This weeks article looks at a species considered to be one of the most potentially damaging to enter Western Europe.
This weeks post looks at the delivery of the S.S. Don Alberto in 1928. The cargo vessel was delivered from the shipbuilders, Smiths Dock Company Ltd, to Valparaiso where her new owners – The Pacific Steam Navigation Company – awaited her arrival.
A meeting by the IMO’s council last week (July 4-7) concluded that the IMO will henceforth abandon the practice of reassessing conventions at the end of each month, which was introduced in January this year.
Perhaps unsurprisingly, these fish were once popular as pets. However, their destructive potential was overlooked because of their beauty and the spread of the lionfish populations beyond their native range is now considered to be one of the worst marine invasions ever.
This weeks archive looks at the delivery of the HMS Plantagenet in 1939. Henry Abram Limited was called upon by Lobnitz & Co Limited to transport the HMS Plantagenet from the West Yard to her new owners in Rosyth.
This weeks invader, more commonly referred to as Dead Mans Fingers, is native to the Pacific Ocean around Japan and Korea. However it was first found in Ireland in 1808, and 30 years later in Scotland. It made an appearance on the shores of the Netherlands just before 1900 and can now be found throughout Europe and along the east coast of the US, from the Gulf of St Lawrence all the way to North Carolina. It is not entirely clear how the species came to travel so far, but it is thought that fouling of ships hulls played a …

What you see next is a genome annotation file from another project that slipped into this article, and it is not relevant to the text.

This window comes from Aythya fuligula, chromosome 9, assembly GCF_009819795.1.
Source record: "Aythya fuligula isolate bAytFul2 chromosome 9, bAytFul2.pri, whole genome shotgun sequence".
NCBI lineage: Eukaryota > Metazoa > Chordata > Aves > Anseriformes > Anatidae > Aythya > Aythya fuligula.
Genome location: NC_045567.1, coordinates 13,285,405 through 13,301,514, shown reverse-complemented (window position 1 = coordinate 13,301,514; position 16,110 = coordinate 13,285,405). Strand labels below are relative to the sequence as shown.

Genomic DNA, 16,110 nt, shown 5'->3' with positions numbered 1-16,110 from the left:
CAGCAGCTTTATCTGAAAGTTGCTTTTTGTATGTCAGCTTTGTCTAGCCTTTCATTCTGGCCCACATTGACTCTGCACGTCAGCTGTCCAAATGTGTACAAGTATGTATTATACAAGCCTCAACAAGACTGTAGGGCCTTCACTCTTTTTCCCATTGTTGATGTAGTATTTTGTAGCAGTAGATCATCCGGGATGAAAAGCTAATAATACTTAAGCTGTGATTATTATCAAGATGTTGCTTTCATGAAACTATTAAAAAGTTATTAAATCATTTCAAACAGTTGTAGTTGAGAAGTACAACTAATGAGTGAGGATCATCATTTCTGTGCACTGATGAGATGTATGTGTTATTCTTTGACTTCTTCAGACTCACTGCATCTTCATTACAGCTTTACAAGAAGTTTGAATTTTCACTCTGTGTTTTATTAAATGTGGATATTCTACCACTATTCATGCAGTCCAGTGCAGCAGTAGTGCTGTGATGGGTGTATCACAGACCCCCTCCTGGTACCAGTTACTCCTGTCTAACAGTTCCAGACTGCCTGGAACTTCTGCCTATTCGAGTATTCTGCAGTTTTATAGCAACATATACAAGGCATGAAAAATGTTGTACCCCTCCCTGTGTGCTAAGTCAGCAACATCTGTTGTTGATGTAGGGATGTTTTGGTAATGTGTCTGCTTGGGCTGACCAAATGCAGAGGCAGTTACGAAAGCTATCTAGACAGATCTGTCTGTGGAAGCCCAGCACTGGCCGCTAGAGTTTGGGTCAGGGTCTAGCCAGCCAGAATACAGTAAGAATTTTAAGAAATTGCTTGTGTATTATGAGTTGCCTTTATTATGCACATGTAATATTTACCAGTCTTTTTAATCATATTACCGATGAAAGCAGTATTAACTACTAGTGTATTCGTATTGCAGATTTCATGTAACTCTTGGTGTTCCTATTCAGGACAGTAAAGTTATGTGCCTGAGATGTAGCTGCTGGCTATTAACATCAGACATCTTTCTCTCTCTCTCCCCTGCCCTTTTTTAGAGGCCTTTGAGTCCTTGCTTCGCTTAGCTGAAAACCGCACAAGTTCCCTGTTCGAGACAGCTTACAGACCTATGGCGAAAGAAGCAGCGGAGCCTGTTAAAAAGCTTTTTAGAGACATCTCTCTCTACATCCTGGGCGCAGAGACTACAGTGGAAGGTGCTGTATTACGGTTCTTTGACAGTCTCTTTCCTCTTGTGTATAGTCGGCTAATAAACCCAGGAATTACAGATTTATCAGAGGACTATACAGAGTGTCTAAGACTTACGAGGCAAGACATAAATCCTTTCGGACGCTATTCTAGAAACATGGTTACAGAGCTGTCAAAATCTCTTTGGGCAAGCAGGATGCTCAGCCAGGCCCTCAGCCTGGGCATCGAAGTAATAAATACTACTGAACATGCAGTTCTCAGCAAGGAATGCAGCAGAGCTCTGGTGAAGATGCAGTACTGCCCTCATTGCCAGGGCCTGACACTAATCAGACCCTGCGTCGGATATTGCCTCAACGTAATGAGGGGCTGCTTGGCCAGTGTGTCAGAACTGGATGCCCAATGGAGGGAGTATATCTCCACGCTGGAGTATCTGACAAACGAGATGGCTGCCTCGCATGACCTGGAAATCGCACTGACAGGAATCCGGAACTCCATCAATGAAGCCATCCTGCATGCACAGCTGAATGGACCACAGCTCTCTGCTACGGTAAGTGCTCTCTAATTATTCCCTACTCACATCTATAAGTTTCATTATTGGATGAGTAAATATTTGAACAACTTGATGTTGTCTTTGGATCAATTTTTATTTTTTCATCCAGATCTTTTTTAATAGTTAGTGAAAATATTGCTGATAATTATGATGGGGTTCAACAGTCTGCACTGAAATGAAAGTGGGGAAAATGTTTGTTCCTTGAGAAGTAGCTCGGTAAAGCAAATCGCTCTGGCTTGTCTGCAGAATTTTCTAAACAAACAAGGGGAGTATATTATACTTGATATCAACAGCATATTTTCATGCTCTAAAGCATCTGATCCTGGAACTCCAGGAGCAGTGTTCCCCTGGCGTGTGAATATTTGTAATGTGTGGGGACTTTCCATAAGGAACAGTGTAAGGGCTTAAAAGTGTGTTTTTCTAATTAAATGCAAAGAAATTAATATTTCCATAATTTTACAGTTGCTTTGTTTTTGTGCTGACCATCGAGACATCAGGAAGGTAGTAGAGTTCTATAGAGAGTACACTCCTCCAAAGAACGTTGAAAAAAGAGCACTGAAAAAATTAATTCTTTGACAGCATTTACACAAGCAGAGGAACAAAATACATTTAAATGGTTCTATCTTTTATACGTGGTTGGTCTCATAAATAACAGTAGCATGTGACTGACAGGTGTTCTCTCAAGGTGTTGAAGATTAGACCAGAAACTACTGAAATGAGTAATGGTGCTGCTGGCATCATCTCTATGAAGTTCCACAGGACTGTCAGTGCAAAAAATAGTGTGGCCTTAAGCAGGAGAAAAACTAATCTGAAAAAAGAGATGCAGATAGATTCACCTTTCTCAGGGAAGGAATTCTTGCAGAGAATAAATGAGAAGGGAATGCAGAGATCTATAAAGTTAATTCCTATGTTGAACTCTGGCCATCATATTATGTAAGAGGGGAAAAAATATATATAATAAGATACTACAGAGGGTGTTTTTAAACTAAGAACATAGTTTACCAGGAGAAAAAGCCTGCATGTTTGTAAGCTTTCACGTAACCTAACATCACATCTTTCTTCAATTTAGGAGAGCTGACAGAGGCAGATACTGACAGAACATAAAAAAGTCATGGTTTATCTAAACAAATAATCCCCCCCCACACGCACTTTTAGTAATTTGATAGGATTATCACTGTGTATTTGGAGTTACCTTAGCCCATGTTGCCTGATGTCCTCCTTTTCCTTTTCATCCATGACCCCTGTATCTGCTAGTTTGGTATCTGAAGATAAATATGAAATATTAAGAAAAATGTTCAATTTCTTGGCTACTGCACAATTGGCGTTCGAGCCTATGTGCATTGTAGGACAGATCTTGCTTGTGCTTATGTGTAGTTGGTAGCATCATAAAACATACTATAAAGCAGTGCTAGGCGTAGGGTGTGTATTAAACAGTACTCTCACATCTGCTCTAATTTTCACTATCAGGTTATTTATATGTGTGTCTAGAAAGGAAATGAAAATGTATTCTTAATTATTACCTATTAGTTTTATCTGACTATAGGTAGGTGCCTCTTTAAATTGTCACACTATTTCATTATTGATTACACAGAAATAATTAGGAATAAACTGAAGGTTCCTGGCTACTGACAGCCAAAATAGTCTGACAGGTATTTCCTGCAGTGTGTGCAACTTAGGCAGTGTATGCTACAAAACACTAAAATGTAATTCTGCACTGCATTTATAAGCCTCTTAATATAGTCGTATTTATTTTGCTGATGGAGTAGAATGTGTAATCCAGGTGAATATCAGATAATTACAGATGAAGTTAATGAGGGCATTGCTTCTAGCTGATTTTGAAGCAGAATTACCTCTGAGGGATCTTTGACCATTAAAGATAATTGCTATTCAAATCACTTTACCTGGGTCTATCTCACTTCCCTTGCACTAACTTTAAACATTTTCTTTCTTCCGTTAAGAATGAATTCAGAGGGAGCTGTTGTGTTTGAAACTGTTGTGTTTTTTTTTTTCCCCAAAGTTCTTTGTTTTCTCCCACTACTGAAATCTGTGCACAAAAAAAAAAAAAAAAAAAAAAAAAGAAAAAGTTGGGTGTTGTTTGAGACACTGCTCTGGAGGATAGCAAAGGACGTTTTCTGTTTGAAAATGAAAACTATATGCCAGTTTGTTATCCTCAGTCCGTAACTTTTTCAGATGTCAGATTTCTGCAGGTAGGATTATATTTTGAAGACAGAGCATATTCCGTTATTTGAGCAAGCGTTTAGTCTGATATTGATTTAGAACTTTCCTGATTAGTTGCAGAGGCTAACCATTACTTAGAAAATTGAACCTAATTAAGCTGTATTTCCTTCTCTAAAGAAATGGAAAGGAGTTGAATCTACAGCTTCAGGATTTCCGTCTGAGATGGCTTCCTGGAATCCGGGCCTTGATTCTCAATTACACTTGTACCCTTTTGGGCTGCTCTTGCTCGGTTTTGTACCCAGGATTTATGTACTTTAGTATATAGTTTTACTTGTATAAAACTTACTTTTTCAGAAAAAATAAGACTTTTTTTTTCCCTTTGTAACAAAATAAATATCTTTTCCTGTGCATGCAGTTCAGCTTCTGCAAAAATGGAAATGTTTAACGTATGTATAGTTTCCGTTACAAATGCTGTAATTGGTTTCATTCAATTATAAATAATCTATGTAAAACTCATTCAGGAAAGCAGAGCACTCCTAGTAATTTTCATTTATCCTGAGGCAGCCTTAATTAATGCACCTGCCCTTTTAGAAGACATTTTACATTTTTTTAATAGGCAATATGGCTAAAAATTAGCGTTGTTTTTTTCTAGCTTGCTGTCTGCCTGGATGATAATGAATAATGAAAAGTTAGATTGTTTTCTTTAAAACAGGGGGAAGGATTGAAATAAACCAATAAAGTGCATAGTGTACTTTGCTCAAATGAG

In a further twist to what is a hot topic in ballast water treatment – MPN vs CMFDA test methods for ballast water management systems – the Canadian government has confirmed its backing of the MPN method…
This weeks invader is native to the Mediterranean and Northeastern Atlantic ocean. It is a filter-feeding tube worm that can form vast meadows across the sea floor. It is considered an invasive species in Australia, where it was first seen in 1965. The species is thought to have been introduced both as larvae in ballast water and adults attaching themselves to ships hulls. Their presence can be a nuisance as they can reduce fish numbers, destroy aquaculture and clog dredges and nets. They also excrete nitrogen which encourages the growth of algal blooms. (Photo courtesy of scienceimage.csiro.au)
100 years’ worth of archived projects makes for some interesting reading. Today’s world of almost instantaneous marine communications would be unrecognizable to our ship delivery team in the early 1900s. In November 1927, the British Empire still in full swing, Henry Abrams & Sons were contracted to deliver a triple expansion steamer vessel – the SS Parvati – to Bombay from the Grangemouth Dockyard.
Progress well underway with the South Rotunda.